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Job Sprawl and the Spatial Mismatch between Blacks and Jobs


An analysis of data on the location of people and jobs, including a “job sprawl” measure of
employment decentralization, for metropolitan areas in 2000 finds that:

  • Metropolitan areas with higher levels
    of employment decentralization
    exhibit greater spatial mismatch
    between the relative locations of jobs
    and black residents.
    Detroit, for
    example, has one of the highest levels
    of job sprawl among the 102 largest
    metropolitan areas, and blacks are
    extremely physically isolated from jobs
    there. Conversely, Greenville, SC, and
    other southern and western metropolitan
    areas rank low on both job sprawl
    and spatial mismatch for blacks.
  • Greater job sprawl is associated with
    higher spatial mismatch for blacks,
    but not for whites.
    The relationship
    between these measures also holds for
    Latinos but to a lesser extent. Overall,
    metropolitan job sprawl is nearly twice
    as important a factor affecting spatial
    mismatch for blacks as for Latinos.
  • Blacks are more geographically
    isolated from jobs in high job-sprawl
    areas regardless of region, metropolitan
    area size, and their share of
    metropolitan population.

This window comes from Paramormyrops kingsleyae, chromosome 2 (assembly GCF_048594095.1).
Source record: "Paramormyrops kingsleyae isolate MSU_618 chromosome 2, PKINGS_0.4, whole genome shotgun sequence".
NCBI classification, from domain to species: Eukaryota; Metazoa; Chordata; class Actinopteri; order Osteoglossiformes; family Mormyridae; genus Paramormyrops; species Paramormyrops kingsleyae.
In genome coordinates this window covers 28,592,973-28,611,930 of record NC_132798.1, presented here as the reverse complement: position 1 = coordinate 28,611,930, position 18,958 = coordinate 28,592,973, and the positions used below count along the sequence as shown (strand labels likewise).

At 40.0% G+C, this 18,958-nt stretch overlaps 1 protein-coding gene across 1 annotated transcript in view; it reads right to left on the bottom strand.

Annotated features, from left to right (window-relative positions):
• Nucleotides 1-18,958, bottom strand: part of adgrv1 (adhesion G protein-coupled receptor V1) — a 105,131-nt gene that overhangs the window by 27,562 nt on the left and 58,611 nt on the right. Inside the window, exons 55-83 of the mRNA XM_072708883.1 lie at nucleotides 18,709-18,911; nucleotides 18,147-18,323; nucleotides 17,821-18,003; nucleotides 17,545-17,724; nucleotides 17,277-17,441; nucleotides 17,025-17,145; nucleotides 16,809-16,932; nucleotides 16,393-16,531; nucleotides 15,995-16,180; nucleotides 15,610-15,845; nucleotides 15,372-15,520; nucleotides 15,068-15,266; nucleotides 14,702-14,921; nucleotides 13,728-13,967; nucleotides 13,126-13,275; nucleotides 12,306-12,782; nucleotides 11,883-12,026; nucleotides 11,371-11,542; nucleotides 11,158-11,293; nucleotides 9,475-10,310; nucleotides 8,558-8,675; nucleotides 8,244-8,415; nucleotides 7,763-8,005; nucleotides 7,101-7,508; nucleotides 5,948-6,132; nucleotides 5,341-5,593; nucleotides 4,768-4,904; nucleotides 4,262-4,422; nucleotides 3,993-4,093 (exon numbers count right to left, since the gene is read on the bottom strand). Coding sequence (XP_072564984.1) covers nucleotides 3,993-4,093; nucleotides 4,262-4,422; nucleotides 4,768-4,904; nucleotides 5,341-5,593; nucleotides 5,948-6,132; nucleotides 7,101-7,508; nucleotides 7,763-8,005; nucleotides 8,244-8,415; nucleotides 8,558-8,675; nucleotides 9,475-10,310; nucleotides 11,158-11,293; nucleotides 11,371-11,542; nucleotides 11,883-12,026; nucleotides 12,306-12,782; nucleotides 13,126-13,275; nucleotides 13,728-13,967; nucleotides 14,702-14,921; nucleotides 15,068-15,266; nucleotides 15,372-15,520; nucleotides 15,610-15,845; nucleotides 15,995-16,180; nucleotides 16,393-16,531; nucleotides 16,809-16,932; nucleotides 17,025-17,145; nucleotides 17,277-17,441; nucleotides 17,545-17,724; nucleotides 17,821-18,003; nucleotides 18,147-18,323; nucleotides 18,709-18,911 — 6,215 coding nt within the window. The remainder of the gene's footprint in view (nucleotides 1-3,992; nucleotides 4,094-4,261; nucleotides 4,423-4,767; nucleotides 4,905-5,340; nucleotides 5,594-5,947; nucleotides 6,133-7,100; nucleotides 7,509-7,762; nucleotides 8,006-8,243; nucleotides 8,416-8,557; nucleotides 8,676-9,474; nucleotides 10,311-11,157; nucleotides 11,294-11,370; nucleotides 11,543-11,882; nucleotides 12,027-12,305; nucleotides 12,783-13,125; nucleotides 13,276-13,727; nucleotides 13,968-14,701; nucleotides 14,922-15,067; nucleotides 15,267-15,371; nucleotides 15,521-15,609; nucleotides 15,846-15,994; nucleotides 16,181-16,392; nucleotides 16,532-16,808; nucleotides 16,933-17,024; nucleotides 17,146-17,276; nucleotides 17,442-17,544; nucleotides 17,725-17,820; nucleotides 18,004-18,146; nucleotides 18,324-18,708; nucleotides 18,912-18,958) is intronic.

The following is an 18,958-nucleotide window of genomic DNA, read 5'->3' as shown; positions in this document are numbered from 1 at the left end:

Still, the gap
    in spatial mismatch for blacks between
    high and low job-sprawl areas is wider
    in the Midwest, in metropolitan areas
    with a larger black share of the population,
    and in small- to medium-sized
    metropolitan areas.
  • Metropolitan areas characterized by
    higher job sprawl also exhibit more
    severe racial segregation between
    blacks and whites.
    Adjusted for metropolitan
    area size, the average level of
    racial segregation is 15 percent higher
    in high job-sprawl areas than in low
    job-sprawl areas. This indicates that
    black/white segregation may be one
    mechanism through which metropolitan
    job sprawl translates into greater
    spatial mismatch for blacks.

The results strongly suggest that job sprawl exacerbates certain dimensions of racial
inequality in America. By better linking job growth with existing residential patterns,
policies to promote balanced metropolitan development could help narrow the spatial
mismatch between blacks and jobs, and improve their employment outcomes over time.

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